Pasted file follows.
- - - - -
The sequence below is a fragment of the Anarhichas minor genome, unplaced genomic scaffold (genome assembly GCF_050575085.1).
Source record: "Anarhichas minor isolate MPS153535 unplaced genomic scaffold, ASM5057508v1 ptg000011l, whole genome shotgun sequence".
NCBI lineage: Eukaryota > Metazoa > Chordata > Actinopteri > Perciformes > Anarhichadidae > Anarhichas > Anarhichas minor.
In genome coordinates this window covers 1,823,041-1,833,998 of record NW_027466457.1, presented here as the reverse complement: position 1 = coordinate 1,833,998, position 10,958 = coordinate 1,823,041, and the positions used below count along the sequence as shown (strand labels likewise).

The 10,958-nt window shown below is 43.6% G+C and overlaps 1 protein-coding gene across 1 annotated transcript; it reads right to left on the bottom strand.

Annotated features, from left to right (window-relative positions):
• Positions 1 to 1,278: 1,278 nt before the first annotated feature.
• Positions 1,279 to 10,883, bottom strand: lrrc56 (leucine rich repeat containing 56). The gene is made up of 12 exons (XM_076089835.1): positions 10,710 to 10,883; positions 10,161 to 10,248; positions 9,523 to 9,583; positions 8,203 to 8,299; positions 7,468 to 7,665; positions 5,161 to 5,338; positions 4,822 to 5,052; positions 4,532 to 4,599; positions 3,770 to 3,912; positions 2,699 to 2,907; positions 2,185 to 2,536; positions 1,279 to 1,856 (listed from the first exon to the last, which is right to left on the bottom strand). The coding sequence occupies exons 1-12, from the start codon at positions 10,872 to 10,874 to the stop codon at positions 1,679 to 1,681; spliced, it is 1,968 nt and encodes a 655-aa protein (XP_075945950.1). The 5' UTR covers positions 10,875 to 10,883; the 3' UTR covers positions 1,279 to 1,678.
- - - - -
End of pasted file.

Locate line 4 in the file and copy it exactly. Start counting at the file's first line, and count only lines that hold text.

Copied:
In genome coordinates this window covers 1,823,041-1,833,998 of record NW_027466457.1, presented here as the reverse complement: position 1 = coordinate 1,833,998, position 10,958 = coordinate 1,823,041, and the positions used below count along the sequence as shown (strand labels likewise).